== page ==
It might seem impossible to many of us.  But then John Paul goes onto say how this could happen.  He says, ďRecent events, including the terrible killings just mentioned, move me to return to a theme which often stirs in the depth of my heart when I remember the events of history which have marked my life.Ē  Heís talking very personally here.  He says, ďÖespecially, my youth. The enormous sufferings of peoples and individuals, even among my own friends and acquaintances, caused by Nazi and communist totalitarianism, has never been far from my thoughts and prayers.  I have often paused to reflect on the persistent question, ĎHow do we restore the moral and social order subjected to such horrific violence?í  My reasoned conviction, confirmed in turn by Godís holy word, is that the shattered order cannot be fully restored except by a response that combines justice with forgiveness.  The pillars of true peace are justice and that form of love which is forgiveness.Ē 

     Heís making it clear that that form of love which is forgiveness is the only thing that can bring healing in our personal family, in our parish family, and in the human family. 

     Iíll share just one more part.  Further on, he explains more clearly what he means by forgiveness.  ďForgiveness is not a proposal that can be immediately understood or easily accepted.  In many ways, it is a paradoxical message.  Forgiveness, in fact, always involves an apparent short term loss for a real long term gain.  Violence is the exact opposite.  Opting, as it does, for an apparent short term gain, it involves a real and permanent loss.  Forgiveness may seem like weakness, but it demands great spiritual strength and moral courage both in granting it and in accepting it.  It may seem, in some way, to diminish us, but, in fact, it leads us to a fuller and richer humanity, more radiant with the splendor of the creator.  So my ministry of the service of the gospel obliges me and, at the same time, gives me the strength to insist upon the necessity of forgiveness.  I do so again today in the hope of stirring serious and mature thinking on this theme with a view to a far reaching resurgence of the human spirit in individual hearts and in relations between peoples of the world.Ē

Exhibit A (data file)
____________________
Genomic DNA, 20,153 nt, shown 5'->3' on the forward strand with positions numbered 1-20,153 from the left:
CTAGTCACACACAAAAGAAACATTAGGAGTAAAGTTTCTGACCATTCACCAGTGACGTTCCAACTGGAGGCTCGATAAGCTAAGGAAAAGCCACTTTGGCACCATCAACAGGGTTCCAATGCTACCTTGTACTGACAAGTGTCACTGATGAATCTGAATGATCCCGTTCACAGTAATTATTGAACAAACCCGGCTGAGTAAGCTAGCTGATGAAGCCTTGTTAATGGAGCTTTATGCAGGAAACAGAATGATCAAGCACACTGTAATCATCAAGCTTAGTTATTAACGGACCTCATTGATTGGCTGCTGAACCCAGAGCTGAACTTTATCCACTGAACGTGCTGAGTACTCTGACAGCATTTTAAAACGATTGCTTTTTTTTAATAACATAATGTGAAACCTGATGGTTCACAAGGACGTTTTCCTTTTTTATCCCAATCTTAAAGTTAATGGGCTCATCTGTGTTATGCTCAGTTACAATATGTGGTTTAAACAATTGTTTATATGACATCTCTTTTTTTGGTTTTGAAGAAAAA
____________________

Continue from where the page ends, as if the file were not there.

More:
I think thatís a very powerful message for us to reflect upon ? forgiveness as the form of love that can transform our world.  Think about what it could really mean within our family, personal family, parish family, and the family of nations?

      If we, as those who follow this new Moses, Jesus, really live up to his teaching and influence the direction of our nation, then that hope that John Paul has for genuine peace in the world would happen.  But I think itís going to require a very deep conversion on the part of everyone of us to truly accept this way of Jesus, to follow him. 

     Matthew presents him as the new Moses, the one leading us to the Promised Land, the land of peace, justice, and love.  Itís up to us to make the choice to follow Jesus and to make his way of transforming the world a reality.  Itís an extraordinary challenge, but itís one that with Godís help each of us can accept and can live out. 

     In the name of the Father, and of the Son, and of the Holy Spirit.  Amen.